Titus 1:6-8 NASB (underline added)
 

Star Scott deserves reproach by law enforcement, normal people, churches, Christians and the universal Church. He does not deserve respect or a position of church authority. When the email detailing those accusations against him was released in 2008, his response was essentially “it’s not true.” People believed him, but even loyal followers said to themselves, “if it is true, we would leave.” Fast-forward to seven years later and he admits the truth. What will the response be now?

It is possible for those at Calvary Temple to become immediately defensive at the Loudoun Times-Mirror article, but I strongly caution against the reaction to denigrate the victims brave enough to tell their stories (and those additional victims not featured in the article). It is extremely rare for a childhood sexual abuse victim to lie about what they have suffered. It often takes the courage that comes with adulthood for them to tell their stories. You may read more about childhood sexual abuse here to give understanding about the normalcy of their responses and the mountain of issues that they bravely work through to come to a point of sharing their stories publicly. Their stories are not to be taken lightly.

As a human, as a parent and as a Christian, I am horrified at these things, at Calvary Temple. If God had not already rescued my husband from their clutches four and a half years ago, I might be tempted to stage a hostage rescue attempt. Unfortunately, you cannot rescue those who do not wish to be rescued. So today, I make my appeal.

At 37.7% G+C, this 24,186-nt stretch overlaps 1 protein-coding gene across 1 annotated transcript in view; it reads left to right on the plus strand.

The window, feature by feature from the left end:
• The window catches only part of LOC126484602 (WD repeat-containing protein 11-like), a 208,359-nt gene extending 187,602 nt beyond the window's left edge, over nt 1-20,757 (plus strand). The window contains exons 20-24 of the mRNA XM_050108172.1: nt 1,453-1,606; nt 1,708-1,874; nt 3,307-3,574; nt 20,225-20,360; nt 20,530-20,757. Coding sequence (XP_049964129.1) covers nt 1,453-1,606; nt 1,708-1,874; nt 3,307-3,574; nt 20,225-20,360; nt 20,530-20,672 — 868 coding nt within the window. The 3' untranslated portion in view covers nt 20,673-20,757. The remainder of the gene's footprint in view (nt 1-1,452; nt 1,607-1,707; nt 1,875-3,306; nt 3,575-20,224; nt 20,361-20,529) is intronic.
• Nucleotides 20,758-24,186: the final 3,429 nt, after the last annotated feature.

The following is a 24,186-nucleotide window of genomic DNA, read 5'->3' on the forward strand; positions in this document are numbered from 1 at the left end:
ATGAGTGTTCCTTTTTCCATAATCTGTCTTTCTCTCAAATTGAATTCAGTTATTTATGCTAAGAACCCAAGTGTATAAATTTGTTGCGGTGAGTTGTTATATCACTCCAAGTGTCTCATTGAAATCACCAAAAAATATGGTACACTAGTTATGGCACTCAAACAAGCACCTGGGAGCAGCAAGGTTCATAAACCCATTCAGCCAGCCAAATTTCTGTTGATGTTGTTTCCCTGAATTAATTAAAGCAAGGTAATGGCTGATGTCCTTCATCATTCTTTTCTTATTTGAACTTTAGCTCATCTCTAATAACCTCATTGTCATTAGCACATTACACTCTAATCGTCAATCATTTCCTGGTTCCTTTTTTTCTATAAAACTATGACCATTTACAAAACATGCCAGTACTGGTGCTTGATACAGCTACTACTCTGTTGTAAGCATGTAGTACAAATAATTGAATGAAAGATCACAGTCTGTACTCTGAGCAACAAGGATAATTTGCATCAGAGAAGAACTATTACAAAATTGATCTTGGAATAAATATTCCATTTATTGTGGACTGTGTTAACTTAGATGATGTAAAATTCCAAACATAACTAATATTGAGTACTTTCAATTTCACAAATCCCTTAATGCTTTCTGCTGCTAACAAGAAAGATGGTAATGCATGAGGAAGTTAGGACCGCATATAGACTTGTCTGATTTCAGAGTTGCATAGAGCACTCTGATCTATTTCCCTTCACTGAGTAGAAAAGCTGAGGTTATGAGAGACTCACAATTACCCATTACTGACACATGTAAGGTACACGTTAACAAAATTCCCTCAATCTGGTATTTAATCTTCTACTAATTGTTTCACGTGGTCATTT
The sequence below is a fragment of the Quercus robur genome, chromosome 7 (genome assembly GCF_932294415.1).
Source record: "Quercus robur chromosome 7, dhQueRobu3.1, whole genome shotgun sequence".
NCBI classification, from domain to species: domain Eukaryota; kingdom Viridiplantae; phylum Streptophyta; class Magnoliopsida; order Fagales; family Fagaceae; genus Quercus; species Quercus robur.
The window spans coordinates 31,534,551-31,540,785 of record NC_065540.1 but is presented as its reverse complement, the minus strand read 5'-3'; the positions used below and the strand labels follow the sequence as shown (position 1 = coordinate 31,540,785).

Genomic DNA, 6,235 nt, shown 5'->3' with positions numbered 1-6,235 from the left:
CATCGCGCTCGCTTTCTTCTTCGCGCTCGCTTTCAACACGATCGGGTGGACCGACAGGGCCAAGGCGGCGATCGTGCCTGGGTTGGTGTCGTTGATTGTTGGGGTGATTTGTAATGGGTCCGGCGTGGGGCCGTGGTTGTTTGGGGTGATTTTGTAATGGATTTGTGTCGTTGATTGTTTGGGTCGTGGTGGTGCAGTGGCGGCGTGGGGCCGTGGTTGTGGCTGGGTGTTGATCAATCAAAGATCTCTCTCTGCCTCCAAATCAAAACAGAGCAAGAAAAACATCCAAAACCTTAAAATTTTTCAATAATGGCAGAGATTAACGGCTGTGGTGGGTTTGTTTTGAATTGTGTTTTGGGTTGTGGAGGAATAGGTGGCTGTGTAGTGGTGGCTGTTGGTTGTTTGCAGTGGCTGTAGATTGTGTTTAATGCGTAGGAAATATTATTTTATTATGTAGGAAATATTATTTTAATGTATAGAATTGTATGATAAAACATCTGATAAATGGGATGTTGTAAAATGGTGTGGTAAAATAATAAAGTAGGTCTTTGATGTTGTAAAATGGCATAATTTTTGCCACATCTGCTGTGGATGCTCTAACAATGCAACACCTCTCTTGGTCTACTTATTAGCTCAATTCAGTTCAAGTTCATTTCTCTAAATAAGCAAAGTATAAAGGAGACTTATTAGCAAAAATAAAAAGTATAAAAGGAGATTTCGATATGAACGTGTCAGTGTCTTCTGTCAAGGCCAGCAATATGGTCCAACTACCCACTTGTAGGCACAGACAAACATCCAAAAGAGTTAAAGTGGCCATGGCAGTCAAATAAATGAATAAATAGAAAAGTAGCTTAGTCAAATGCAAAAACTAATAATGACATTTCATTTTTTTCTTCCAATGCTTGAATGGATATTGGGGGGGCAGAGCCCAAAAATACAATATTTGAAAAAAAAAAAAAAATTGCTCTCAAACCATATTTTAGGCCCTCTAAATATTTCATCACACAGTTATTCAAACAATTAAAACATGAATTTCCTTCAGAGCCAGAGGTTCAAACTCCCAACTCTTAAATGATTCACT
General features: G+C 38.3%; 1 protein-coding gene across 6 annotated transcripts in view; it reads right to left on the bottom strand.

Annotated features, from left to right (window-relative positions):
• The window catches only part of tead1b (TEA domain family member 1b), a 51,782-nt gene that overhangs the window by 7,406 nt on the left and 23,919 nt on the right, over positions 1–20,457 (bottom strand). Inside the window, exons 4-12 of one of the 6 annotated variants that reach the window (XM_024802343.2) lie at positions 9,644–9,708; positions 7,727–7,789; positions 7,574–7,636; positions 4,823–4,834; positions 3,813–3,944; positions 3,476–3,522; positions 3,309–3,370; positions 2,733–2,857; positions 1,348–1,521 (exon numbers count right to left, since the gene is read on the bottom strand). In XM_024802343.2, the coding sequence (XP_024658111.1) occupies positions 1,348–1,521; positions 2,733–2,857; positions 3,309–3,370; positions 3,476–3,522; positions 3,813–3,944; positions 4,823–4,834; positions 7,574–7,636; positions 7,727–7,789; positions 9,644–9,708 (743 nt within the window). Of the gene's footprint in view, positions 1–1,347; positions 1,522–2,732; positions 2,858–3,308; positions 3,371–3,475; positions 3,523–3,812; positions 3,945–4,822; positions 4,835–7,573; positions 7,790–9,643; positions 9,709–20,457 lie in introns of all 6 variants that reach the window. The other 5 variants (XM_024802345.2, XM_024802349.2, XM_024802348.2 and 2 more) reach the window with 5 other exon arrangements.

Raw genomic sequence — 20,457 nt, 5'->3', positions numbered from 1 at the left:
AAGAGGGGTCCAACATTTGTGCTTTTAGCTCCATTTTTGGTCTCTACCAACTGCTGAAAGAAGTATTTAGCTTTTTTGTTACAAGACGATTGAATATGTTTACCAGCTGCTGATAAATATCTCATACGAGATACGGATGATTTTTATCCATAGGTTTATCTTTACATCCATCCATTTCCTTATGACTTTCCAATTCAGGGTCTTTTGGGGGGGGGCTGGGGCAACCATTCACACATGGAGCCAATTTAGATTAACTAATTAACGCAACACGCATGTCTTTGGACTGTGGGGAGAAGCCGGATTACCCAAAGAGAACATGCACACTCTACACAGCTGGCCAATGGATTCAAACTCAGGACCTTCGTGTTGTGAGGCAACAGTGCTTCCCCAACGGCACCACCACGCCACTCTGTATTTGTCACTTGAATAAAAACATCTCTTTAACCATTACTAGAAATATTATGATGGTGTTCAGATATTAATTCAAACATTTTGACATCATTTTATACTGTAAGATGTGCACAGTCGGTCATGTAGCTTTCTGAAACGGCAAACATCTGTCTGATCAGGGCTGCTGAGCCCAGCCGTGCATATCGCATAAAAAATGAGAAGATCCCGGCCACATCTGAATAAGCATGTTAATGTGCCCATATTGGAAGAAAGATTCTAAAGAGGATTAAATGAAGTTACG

Dear CT congregants, please leave. Please, please leave. Before the horror escapes your heart and you become immune to evil, please leave.

 

 

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Resource: The Purpose & Limits of Authority by Carter Conlon

We have been extremely blessed over the years by the ministry of David Wilkerson. Through his tireless devotion in starting Teen Challenge and also founding Times Square Church in New York City, authoring countless books that have edified the Church and preaching truth accurately over the course of his lifetime, he has proven himself as a humble man of God. Eventually, Carter Conlon became the senior pastor of Times Square Church and continues in the same spirit of simple, honest and careful Bible preaching.

Have you ever wondered if your church (i.e. Calvary Temple) is misusing or abusing spiritual authority? This sermon may help you to answer that question.

Understanding Spiritual Authority (Part 2): The Purpose & Limits of Authority by Carter Conlon